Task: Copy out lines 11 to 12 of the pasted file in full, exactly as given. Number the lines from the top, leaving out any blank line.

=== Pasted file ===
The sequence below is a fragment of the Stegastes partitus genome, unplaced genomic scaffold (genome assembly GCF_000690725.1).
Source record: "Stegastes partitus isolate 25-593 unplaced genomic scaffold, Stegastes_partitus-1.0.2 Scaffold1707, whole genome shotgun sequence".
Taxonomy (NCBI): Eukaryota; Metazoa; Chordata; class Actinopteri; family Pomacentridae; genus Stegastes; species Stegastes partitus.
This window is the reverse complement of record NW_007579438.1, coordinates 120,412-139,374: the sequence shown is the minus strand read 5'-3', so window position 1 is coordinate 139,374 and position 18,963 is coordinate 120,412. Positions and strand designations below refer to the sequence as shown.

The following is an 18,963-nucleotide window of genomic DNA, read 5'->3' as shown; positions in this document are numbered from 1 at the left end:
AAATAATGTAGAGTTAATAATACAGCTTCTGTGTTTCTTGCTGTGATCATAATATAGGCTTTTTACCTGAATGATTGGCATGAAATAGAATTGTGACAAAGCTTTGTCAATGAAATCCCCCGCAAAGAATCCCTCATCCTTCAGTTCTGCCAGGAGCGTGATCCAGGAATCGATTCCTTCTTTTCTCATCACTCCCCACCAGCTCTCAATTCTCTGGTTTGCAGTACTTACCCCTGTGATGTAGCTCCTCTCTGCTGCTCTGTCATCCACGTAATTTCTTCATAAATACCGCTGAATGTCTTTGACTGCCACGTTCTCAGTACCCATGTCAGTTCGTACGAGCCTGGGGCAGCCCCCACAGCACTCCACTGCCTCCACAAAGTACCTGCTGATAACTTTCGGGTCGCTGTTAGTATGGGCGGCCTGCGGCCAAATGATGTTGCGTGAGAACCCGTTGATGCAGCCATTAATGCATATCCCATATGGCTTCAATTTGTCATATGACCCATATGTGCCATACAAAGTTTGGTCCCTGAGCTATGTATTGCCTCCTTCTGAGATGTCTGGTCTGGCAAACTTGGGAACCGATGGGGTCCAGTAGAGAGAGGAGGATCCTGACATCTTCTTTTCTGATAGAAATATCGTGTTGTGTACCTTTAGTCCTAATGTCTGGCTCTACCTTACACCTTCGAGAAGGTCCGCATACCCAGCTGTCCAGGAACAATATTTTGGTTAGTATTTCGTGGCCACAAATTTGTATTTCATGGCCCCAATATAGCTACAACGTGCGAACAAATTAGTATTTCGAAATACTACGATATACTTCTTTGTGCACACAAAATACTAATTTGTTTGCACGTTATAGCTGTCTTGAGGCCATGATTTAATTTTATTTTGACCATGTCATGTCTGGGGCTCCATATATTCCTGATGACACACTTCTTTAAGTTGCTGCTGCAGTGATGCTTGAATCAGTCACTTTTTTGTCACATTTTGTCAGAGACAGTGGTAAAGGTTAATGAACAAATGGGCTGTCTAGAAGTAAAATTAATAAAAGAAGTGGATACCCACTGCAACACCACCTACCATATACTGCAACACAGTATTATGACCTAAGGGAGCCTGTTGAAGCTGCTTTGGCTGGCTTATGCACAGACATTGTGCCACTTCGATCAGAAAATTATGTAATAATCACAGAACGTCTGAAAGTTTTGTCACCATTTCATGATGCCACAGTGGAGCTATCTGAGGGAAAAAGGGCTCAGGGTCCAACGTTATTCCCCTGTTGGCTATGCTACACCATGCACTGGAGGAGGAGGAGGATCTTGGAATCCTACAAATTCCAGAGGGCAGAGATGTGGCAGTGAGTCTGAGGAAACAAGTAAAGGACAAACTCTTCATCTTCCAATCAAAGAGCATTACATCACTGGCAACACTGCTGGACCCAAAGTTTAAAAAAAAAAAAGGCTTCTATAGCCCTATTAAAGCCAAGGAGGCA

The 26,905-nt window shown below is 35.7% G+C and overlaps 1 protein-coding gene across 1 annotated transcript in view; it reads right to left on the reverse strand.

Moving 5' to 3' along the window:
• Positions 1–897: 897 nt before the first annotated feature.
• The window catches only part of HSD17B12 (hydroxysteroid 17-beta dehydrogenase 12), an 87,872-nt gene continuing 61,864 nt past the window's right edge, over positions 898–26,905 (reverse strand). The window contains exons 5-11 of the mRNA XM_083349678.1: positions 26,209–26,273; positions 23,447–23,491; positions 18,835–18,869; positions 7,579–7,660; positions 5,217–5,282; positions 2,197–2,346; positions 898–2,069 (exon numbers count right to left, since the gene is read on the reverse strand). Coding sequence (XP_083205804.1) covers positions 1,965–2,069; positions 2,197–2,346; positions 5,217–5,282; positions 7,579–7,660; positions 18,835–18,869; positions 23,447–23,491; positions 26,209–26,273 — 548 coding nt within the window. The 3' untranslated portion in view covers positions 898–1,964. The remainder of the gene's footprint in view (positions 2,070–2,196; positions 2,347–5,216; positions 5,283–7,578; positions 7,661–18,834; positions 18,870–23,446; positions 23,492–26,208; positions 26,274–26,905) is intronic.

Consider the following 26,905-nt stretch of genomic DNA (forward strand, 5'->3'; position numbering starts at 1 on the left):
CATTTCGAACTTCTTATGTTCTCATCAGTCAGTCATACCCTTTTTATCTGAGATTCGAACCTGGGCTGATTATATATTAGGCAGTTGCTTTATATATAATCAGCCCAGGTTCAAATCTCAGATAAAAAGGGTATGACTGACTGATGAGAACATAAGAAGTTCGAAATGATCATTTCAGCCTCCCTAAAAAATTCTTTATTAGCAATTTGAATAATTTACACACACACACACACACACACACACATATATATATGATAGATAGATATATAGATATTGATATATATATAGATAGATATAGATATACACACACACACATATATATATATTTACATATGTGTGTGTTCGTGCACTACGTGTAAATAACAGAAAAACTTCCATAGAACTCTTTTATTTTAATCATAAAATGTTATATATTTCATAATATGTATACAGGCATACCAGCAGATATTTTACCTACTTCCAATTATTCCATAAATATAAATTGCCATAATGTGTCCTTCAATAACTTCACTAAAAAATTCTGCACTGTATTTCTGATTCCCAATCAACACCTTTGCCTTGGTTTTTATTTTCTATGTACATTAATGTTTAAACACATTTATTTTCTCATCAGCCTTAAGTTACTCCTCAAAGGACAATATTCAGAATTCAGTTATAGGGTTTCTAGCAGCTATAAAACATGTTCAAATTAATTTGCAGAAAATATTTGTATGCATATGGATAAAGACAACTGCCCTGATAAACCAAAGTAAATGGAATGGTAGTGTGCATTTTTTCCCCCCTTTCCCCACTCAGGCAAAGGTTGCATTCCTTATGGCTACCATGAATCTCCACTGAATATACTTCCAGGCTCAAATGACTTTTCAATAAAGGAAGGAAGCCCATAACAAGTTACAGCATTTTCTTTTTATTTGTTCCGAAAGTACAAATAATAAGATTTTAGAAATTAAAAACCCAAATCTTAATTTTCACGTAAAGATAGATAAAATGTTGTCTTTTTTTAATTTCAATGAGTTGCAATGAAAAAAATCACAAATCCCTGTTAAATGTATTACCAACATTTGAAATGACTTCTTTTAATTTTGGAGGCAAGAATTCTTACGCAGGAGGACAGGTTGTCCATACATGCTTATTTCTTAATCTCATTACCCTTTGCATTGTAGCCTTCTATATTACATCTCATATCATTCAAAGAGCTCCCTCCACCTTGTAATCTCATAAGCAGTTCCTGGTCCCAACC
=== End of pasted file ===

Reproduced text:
Consider the following 26,905-nt stretch of genomic DNA (forward strand, 5'->3'; position numbering starts at 1 on the left):
CATTTCGAACTTCTTATGTTCTCATCAGTCAGTCATACCCTTTTTATCTGAGATTCGAACCTGGGCTGATTATATATTAGGCAGTTGCTTTATATATAATCAGCCCAGGTTCAAATCTCAGATAAAAAGGGTATGACTGACTGATGAGAACATAAGAAGTTCGAAATGATCATTTCAGCCTCCCTAAAAAATTCTTTATTAGCAATTTGAATAATTTACACACACACACACACACACACACACATATATATATGATAGATAGATATATAGATATTGATATATATATAGATAGATATAGATATACACACACACACATATATATATATTTACATATGTGTGTGTTCGTGCACTACGTGTAAATAACAGAAAAACTTCCATAGAACTCTTTTATTTTAATCATAAAATGTTATATATTTCATAATATGTATACAGGCATACCAGCAGATATTTTACCTACTTCCAATTATTCCATAAATATAAATTGCCATAATGTGTCCTTCAATAACTTCACTAAAAAATTCTGCACTGTATTTCTGATTCCCAATCAACACCTTTGCCTTGGTTTTTATTTTCTATGTACATTAATGTTTAAACACATTTATTTTCTCATCAGCCTTAAGTTACTCCTCAAAGGACAATATTCAGAATTCAGTTATAGGGTTTCTAGCAGCTATAAAACATGTTCAAATTAATTTGCAGAAAATATTTGTATGCATATGGATAAAGACAACTGCCCTGATAAACCAAAGTAAATGGAATGGTAGTGTGCATTTTTTCCCCCCTTTCCCCACTCAGGCAAAGGTTGCATTCCTTATGGCTACCATGAATCTCCACTGAATATACTTCCAGGCTCAAATGACTTTTCAATAAAGGAAGGAAGCCCATAACAAGTTACAGCATTTTCTTTTTATTTGTTCCGAAAGTACAAATAATAAGATTTTAGAAATTAAAAACCCAAATCTTAATTTTCACGTAAAGATAGATAAAATGTTGTCTTTTTTTAATTTCAATGAGTTGCAATGAAAAAAATCACAAATCCCTGTTAAATGTATTACCAACATTTGAAATGACTTCTTTTAATTTTGGAGGCAAGAATTCTTACGCAGGAGGACAGGTTGTCCATACATGCTTATTTCTTAATCTCATTACCCTTTGCATTGTAGCCTTCTATATTACATCTCATATCATTCAAAGAGCTCCCTCCACCTTGTAATCTCATAAGCAGTTCCTGGTCCCAACC